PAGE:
Rise of Paul Dunne: Greystones to British Masters champion
The 24-year-old’s maiden win the product of years of hard work and prodigious talent
Cast your mind back to the four days from the 16th to the 20th of July, 2015.
At the Open Championship in St Andrews the world is sitting up and taking notice of a 22-year-old Irish amateur from Greystones. His name is Paul Dunne and he is making history in becoming the first amateur to lead going into the final round of the oldest championship in golf since 1927.
It is the first that most people have heard of the talented young player with a silky smooth short game and a putting stroke destined to bring success.
The final round goes as most would expect the final round to go for an amateur leading the Open Championship and Dunne finishes in a tie for 30th as Zach Johnson takes home the claret jug. But he’s made a name for himself now and the golfing world expects.
Fast forward two years and the now 24-year-old professional has justified those expectations. In shooting a final round 61 – the lowest final round to win on the European Tour or PGA Tour this year, matched only by Hideki Matsuyama at the Bridgestone Invitational – he held off four-time major winner Rory McIlroy and took home the British Masters title for his first professional win and a healthy €562,500 pay cheque, bringing his total winnings for the season up to €1.3 million and catapulting him up to 12th in the Race to Dubai standings. It also means that his European Tour card is secure for the next two seasons.
His world ranking of 192 is also set to improve dramatically and he may well move inside the top 100, creeping ever closer to the glorious surroundings of the top 50 which allows players to pick and choose their schedule thanks to full exemptions for all of the majors and world golf championships.
Speaking of WGCs, Dunne’s win also means he has booked himself a place at the megabucks HSBC Champions event in China next month.
Many would say it’s a rise that has been coming since that fairytale week in Scotland but others would say it’s been coming since even earlier.
Dunne was long fancied to be one of Ireland’s main golfing hopes since turning heads with a stellar amateur career and a scholarship to the University of Alabama after graduating from Blackrock College.
A US College Golfer of the Year title, a quarter-final appearance at the US Amateur and a degree in business finance later and he was making a name for himself stateside.
Then came the Open Championship and, two months later, the Walker Cup.
In a team containing five Irish players, the Great Britain and Ireland squad outclassed their US counterparts, winning 16 and a half to nine and a half while Dunne capped off a fairytale year by holing the winning putt.
The professional ranks beckoned and, directly after that Walker Cup win, Dunne made the switch.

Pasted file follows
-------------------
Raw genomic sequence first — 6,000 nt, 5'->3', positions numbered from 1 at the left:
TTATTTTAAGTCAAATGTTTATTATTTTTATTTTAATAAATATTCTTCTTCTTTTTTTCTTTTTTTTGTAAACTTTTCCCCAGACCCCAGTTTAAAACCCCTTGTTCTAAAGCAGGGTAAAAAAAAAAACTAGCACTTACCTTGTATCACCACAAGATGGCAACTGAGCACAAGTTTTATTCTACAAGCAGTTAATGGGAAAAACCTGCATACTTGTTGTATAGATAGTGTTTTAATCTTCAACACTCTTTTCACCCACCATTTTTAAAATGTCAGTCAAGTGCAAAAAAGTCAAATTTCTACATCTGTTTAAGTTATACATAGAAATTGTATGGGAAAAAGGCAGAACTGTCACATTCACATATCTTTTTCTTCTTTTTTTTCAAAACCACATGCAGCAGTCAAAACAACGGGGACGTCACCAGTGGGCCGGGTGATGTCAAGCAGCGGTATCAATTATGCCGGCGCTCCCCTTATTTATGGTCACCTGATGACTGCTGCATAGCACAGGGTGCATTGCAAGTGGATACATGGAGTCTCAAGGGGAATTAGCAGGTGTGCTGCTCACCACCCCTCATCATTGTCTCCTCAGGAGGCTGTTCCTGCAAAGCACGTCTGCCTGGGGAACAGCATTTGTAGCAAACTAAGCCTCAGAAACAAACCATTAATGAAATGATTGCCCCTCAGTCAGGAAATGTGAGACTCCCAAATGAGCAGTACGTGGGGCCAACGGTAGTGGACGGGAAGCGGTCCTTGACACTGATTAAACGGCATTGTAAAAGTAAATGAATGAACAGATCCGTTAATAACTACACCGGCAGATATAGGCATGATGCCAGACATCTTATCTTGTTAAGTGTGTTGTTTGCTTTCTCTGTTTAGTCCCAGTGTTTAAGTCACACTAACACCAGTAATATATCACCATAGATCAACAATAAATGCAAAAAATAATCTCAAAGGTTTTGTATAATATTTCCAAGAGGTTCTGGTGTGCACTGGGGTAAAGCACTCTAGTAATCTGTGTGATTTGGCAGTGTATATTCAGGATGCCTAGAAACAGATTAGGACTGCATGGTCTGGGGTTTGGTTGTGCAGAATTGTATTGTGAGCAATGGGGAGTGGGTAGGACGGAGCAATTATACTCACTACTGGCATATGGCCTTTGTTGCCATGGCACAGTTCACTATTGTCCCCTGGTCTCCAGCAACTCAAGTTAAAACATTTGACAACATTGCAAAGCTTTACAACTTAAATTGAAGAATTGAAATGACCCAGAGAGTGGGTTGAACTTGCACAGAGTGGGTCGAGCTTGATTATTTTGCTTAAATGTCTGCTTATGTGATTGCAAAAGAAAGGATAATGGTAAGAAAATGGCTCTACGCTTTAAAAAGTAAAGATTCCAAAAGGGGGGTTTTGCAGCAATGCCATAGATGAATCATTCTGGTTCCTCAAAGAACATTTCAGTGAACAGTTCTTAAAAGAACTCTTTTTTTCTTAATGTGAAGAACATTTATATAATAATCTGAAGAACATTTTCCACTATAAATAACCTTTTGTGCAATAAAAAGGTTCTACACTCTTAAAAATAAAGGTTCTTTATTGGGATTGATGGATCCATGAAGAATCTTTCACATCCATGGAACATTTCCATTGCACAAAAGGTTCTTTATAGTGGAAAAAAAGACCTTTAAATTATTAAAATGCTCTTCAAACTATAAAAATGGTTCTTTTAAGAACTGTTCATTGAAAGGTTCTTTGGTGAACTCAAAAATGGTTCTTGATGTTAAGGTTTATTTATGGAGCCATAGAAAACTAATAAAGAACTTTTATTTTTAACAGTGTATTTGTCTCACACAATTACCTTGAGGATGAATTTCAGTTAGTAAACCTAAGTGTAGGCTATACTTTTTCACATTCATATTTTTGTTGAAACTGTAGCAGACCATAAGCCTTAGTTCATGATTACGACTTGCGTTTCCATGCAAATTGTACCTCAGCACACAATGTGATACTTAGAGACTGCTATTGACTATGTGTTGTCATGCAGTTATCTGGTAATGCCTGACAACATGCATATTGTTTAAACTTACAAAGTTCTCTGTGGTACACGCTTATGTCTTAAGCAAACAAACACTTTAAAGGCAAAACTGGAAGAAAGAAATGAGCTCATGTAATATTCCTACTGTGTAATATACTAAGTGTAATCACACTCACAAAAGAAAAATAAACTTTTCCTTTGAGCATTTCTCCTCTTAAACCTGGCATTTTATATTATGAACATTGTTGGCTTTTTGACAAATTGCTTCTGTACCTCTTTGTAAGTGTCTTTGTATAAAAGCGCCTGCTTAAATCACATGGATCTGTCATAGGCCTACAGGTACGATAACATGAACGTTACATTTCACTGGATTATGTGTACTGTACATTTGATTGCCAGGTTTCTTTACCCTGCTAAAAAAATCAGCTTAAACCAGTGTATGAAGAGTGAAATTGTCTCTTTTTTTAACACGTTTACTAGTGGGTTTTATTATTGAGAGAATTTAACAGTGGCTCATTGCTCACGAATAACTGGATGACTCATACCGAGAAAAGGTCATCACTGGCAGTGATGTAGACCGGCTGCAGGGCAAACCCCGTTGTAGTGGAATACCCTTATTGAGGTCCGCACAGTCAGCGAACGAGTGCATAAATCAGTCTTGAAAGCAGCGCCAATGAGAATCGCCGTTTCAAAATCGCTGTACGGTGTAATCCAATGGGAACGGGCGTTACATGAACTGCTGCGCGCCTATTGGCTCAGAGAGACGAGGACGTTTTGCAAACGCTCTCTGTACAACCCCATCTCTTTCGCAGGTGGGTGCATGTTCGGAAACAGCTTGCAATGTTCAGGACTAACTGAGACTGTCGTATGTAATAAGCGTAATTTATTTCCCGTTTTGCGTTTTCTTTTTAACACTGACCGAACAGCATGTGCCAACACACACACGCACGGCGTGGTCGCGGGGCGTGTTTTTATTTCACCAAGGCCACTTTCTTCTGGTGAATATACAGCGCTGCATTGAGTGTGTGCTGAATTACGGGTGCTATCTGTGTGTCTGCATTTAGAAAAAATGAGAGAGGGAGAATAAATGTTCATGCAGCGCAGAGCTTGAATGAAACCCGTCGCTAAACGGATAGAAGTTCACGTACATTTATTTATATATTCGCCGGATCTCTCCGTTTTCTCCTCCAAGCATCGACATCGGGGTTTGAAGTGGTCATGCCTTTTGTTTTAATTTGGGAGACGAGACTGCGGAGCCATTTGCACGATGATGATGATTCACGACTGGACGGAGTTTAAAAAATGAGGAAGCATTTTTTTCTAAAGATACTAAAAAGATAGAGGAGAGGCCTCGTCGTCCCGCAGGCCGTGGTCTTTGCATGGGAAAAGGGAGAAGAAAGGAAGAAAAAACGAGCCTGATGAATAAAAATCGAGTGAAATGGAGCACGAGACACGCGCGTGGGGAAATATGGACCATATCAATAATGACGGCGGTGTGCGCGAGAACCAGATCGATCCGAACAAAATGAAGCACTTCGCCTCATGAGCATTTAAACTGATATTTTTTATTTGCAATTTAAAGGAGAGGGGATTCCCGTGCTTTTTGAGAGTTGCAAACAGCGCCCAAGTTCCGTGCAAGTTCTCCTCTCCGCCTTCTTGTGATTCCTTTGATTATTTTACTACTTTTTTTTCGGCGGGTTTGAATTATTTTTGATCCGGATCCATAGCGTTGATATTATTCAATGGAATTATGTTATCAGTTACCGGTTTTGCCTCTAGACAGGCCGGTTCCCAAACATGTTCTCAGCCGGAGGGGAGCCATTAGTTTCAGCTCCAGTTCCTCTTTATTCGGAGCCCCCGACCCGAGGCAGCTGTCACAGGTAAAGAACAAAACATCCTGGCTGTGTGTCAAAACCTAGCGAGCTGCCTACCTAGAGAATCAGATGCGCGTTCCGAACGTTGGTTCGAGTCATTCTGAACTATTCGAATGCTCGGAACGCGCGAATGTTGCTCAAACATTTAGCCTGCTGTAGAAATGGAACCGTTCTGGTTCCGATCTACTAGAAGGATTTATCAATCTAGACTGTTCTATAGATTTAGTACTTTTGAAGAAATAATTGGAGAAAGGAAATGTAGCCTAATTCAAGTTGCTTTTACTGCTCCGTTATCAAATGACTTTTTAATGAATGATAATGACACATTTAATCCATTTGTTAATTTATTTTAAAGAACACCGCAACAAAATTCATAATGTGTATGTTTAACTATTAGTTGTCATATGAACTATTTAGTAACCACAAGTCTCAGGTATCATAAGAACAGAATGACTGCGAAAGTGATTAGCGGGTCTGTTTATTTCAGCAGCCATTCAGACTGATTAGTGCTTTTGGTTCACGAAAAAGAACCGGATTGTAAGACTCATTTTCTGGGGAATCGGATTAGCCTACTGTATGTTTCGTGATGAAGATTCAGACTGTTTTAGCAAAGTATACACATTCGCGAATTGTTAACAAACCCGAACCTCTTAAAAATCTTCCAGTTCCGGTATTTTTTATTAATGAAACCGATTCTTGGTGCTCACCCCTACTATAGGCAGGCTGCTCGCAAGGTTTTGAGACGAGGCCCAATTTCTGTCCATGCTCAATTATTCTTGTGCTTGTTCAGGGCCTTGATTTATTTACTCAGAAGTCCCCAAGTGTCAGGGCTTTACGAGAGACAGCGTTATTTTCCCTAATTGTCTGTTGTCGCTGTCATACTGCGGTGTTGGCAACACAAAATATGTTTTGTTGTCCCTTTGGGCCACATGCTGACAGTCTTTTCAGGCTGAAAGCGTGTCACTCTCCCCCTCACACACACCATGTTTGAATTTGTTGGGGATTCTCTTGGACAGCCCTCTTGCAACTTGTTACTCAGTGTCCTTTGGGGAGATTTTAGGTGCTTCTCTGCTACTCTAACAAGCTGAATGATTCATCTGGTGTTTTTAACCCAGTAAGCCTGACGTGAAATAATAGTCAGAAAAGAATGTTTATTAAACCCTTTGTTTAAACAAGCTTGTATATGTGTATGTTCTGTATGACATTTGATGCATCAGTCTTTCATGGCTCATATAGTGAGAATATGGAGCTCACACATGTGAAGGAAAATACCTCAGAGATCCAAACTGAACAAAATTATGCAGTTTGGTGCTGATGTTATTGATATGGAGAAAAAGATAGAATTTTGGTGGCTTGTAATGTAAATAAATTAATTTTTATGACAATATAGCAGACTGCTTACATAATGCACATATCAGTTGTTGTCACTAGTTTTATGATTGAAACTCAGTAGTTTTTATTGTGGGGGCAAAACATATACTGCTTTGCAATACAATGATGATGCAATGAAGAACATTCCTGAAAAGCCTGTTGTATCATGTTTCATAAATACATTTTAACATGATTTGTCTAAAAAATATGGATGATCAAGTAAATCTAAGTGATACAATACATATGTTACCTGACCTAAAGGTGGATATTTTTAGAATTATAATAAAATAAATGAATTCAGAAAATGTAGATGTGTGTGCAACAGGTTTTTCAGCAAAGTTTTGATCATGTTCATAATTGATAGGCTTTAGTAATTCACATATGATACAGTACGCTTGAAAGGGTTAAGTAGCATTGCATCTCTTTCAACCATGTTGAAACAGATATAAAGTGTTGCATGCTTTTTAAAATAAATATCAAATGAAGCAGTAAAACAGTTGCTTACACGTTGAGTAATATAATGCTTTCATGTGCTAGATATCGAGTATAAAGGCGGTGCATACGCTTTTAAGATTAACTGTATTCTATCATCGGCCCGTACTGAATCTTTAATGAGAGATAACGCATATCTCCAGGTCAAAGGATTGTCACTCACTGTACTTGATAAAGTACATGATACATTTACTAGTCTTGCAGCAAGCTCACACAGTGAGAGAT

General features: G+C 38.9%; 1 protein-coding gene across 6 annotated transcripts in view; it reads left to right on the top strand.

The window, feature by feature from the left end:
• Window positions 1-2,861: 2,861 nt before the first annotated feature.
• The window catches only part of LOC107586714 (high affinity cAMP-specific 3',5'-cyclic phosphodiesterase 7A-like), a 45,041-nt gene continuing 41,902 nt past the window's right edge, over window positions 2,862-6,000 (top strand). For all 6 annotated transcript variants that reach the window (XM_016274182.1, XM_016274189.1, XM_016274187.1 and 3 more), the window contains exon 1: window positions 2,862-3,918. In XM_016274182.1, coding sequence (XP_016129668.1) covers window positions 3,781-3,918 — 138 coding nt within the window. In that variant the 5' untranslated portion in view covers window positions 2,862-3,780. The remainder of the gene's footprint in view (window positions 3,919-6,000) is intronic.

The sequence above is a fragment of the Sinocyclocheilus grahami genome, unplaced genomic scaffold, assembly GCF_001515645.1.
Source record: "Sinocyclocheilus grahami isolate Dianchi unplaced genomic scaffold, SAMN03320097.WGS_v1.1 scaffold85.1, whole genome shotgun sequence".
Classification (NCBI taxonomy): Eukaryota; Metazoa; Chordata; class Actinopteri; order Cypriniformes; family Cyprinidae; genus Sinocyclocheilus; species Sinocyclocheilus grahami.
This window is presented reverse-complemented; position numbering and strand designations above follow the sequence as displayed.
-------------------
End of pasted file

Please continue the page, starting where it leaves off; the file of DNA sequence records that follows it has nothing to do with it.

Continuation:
Now playing for a living, things were always going to get tougher. There is no shortage in stories of hot prospects entering the paid ranks and never fulfilling their potential. Even a player of the talent of Justin Rose missed his first 21 cuts in a row after turning pro amidst much fanfare in 1998. However, Dunne was not fazed. A tied-19th finish on his professional debut at the Dunhill Links event in Scotland set him up for a pay day of €47,536 to take into the dreaded q-school.
Often described as the fifth major, qualifying school is the toughest challenge any professional golfer will ever face. With over 1,000 entrants each year and three stages to navigate it’s as ruthless a sporting arena as you will find anywhere. Players are, quite literally, playing for their livelihoods.
Starting at the second stage, the chance of securing full European Tour playing rights are slim. But that’s exactly what Dunne did. After negotiating a six-man playoff to book his place at the final stage he comfortably won his card with a tied-16th finish over the six rounds at PGA Catalunya in Spain.
Now it was time for the real business. The 2016 season proved to be quite a battle with eight missed cuts in 23 events meaning that it came right down to the wire as to whether he would keep his card but some good results late in the season meant that he finished 106th on the Race to Dubai – inside the top 110 required to maintain full playing rights.
After getting one full season under his belt it was time to kick on. A maiden win almost came in Morocco at the Trophee Hassan II in April, only to be denied by Edoardo Molinari in a playoff.
Further good results followed with four top 15 finishes and just two missed cuts meaning that he had secured his playing rights for next year long before pitching up at Close House for the British Masters. Final rounds of 65 and 66 at the KLM Open in his last outing showed that the good form was there if he could just marry the mental side and get over the line.
On Sunday outside of Newcastle, with McIlroy hot on his heels, the 24-year-old from Greystones proved that he could do exactly that.
The rise and rise of Paul Dunne shows no signs of stopping.